A Grizzly Bear Claimed a Montana Hunter’s Trophy Whitetail—Then He Got it Back

Cole Stevens was hunting a familiar spot along Montana’s Rocky Mountain Front on the evening of September 10 when he spotted some tall tines poking through the shoulder-high grass up ahead of him. He stalked to within bow range, sank back into the grass, and waited an hour-and-a-half for the big Montana whitetail to emerge from its bed. When it did, he let loose a lethal shot as it quartered away at 20 yards.

He watched the deer run off and fall back beneath the grass then got up from his hide, found blood, and quickly found the buck. It was a beautiful main frame 6X6 with a split brow tine and a few inch-long spikes at the base of its rack. But unbeknownst to Stevens, something else was equally interested in his trophy whitetail as he admired it there in the tall grass beneath the shadow of the Rocky Mountain Front. And it had been coming in on a string from the moment his arrow drew blood.

Whitetail Hunting photo
The buck had 15 scorable points, a split brow tine, and multiple inch-and-a-half-long kickers.

“I didn’t know it, but the bear was out in the same grassy field the whole time I was hunting that deer,” Stevens tells Field & Stream. “I went to get some pictures with him, and all of the sudden I was getting torn up by mosquitos. I think that was God’s hand at work trying to get me out of there.”

Stevens hightailed it back the his truck to grab a hoodie that he hoped would protect him from the swarming pests, but as he hiked back, he noticed a Montana Fish Wildlife & Parks employee eyeing him from a distance. It was a biologist working in the area who’d been observing Stevens’ hunt from afar. From his vantage, he could see a large grizzly bear stalking in on the hunter and his kill.

“I walked out to where my car was parked and he drove down there and he said, ‘Do you know you have a grizzly stalking you?’,” Stevens says. “I was just shocked.” The biologist told Stevens that another group of hunters had been watching as well, and they’d alerted FWP because they were concerned for his safety.

“They said that as soon as I shot that deer, the grizzly picked up his head. He must have smelled it immediately,” he recalls. “It started coming straight on a line for me. I was really lucky that I got out of there when I did.”

Stevens had left his bear spray at home that evening. He had a handgun, but it was just a 9mm. “I’ve become so comfortable with that area and have been hunting it so often,” he says. “I didn’t wanna carry my big .45 around with me because I didn’t think I’d really need it. In hindsight, I should have thought that through a little better.”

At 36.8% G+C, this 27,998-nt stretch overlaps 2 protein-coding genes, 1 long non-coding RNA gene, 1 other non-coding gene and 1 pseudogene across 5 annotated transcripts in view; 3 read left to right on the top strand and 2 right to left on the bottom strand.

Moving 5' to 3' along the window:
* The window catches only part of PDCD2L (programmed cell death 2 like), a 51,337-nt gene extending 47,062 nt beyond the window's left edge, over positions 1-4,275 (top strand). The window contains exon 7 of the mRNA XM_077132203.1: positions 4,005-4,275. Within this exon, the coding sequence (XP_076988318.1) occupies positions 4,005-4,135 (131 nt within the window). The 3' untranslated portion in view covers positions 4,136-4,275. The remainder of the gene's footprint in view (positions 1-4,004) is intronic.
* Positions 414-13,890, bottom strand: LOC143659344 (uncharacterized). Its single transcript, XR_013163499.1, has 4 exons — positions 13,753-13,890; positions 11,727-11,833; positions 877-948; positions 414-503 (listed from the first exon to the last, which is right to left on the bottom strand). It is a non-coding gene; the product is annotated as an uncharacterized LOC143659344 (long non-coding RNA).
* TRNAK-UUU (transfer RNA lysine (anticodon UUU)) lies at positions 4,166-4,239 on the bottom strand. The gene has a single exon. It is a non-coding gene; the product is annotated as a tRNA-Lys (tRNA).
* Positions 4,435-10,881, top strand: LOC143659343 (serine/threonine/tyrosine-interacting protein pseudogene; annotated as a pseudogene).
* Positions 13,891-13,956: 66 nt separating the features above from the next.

After Stevens got back to his truck and spoke to the FWP biologist, he pulled up his binos and glassed back over the area he’d just come from. “Sure enough that grizzly was already on the deer,” he recalls. “He looked like he was just gnawing at the ribs.”

Whitetail Hunting photo
The bear opened up the entry wound left by Stevens’ arrow and gnawed at the buck’s rib meat.

The biologist called an adjacent landowner and got permission to drive through his private property. Then the two men got in his truck and drove toward the kill site, hoping the truck would scare the bear. “He ran out probably five or six hundred yards and just kind of watched us from there,” Stevens says. “Then we went in and quickly loaded it up and got out of there.”

The biologist later told Stevens that he thought the grizzly was a probably a three or four year old male. Luckily, it hadn’t been on the buck long enough to cause any substantial meat loss. “My broadhead made the initial big slice down the side as he was quartering away, but the bear opened the hide up pretty good,” he says. “He just ripped some meat off the ribs, but other than that, the deer was in good shape.”

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With 15 scorable points, it was best the whitetail that Stevens—originally from Hopkinsville, Kentucky—has ever taken in Montana. He says the incident was a jarring reminder of how critical it is to be prepared with personal protection in bear county, but it hasn’t damped his passion for hunting in the wild places that grizzly bears call home.

“I’ll definitely be packing bear spray and a bigger hand gun from now,” he says. “There are risks to everything. It’s important to know the risks and to be prepared, but I wouldn’t let this experience stop me from going out and hunting in grizzly country. It’s all just part of the experience that keeps me hunting.”


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